With the start of a new year and a new semester came a change to a recent tradition: Project Wake. Freshmen have been participating in Project Wake since 2015, when the idea was first put to practice, but only this past weekend did the program open up to the entire undergraduate population.
The tradition allows students to engage with faculty members, as well as other students, to discuss issues of social importance through a book of choice. Since its beginning, the goal for Project Wake has been to promote conversation on campus relevant to the rest of the world. Past themes include “Exploring Difference and Embracing Diversity” and “Citizenship” in 2016 in observation of the election year. In light of the many conversations revolving leadership and character already happening on campus, students participating in Project Wake this year engaged in conversations on character.
Until now, Project Wake had been offered as an orientation program for freshmen as part of New Deac Week.
“This year we had more than four-hundred students that attended and, in our assessment, the feedback was overwhelmingly positive,” said Wake Forest Fellow Matthew Connor. “People really enjoyed the opportunity and wanted to do it again.”
When Project Wake was selectively an orientation program, students were not able to participate in the event after their first semester on campus. Based on the positive feedback they were given, however, Connor and his colleagues made the decision to administer a second round of Project Wake, this time during second semester when the majority of students are back on campus. As a part of this change, it was further decided that the whole undergraduate population would be able to participate.
“One of the questions we consistently try to answer is, how do we build community?” said Connor. “We decided that this is a really good way to bring in diverse interests and diverse groups of people over something as simple as a book.”
Senior Caity Malisse, who participated in the event on Jan. 20, agreed with Connor that expanding the program would be a great addition to each semester’s experience.
“My group consisted of mostly upperclassmen, and I gained insight hearing about their own Wake Forest experiences and how the meaning that they put toward things in their life has changed,” said Malisse.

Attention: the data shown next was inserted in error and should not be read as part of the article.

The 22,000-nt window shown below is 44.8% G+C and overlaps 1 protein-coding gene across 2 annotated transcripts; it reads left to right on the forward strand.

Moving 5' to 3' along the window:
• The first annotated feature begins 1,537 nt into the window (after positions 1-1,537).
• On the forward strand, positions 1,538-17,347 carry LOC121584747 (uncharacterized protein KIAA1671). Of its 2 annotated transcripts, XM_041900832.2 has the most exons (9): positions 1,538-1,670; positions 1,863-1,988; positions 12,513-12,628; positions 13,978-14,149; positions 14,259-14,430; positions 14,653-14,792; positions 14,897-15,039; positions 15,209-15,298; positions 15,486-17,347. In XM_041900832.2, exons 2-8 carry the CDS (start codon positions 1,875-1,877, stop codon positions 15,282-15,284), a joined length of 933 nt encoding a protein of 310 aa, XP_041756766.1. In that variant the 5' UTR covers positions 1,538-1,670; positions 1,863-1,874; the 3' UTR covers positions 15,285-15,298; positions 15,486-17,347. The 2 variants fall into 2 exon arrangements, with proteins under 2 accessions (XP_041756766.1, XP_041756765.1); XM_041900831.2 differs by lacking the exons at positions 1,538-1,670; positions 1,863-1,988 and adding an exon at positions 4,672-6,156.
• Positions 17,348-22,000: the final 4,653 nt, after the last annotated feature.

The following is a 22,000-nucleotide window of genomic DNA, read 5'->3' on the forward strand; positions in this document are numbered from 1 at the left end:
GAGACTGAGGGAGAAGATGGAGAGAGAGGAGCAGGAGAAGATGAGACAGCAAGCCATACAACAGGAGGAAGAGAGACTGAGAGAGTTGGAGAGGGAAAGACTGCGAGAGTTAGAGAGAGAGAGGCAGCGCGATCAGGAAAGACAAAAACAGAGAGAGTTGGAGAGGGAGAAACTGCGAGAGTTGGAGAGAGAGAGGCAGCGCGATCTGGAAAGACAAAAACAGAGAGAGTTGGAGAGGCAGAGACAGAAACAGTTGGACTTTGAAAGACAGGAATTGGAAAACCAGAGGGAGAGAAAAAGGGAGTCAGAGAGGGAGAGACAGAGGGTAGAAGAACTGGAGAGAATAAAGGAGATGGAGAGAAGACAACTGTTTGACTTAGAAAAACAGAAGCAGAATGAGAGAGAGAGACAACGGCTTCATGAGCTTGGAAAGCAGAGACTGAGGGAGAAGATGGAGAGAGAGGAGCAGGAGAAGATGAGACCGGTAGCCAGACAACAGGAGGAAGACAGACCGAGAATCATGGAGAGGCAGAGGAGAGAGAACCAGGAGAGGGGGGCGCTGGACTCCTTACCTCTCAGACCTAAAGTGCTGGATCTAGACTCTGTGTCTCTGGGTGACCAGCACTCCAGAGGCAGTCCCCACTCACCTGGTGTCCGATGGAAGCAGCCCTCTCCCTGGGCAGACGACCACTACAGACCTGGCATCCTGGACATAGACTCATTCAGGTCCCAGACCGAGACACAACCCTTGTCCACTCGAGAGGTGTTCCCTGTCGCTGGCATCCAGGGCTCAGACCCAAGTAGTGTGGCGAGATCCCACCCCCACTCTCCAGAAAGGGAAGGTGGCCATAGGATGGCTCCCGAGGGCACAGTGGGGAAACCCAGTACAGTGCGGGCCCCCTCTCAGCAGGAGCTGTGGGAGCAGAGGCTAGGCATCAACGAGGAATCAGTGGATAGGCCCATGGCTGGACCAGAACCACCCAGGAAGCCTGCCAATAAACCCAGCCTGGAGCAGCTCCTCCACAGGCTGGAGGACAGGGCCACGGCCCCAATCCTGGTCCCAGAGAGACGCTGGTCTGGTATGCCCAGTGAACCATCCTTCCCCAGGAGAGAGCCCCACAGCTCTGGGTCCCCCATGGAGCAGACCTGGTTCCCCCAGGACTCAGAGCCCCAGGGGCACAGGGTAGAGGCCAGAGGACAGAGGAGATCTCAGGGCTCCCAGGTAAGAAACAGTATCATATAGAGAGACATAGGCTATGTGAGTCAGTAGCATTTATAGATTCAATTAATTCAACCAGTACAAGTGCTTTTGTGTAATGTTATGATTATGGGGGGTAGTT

With the event held this past weekend, the groups consisted of a mixture of students across class years, fueling the conversations with diverse opinions and experiences.
“In my group, we had a student who did the Copenhagen program; she was acclimating to campus. We also had an upperclassman who had been here for several semesters and a first-year student who only had one semester on campus,” said Connor. “Across that, it was so interesting to get the vibrancy of what they brought to the group. We had even more richness and experience to build off of which led to very insightful conversations.”
The addition of a second Project Wake will not have an effect on the event that occurs during orientation week. It will continue to be a freshman tradition, as it is allows students the opportunity to connect to the campus from a different perspective. According to Connor, it further helps acclimate students to a seminar-style discussion, but with a low-stakes environment, no grading and no right or wrong answers.
At the same time, students will now have the opportunity to continue participating in Project Wake throughout their undergraduate careers. The expansion of the program allows for continued conversation and more student participation across campus. Connor said he and his colleagues are content with this year’s outcome but hope to continue working on the program and making it a valuable experience for students and faculty alike.
“The impact of something like Project Wake could be really extraordinary, and it’s certainly something I foresee will continue in the future,” said Connor.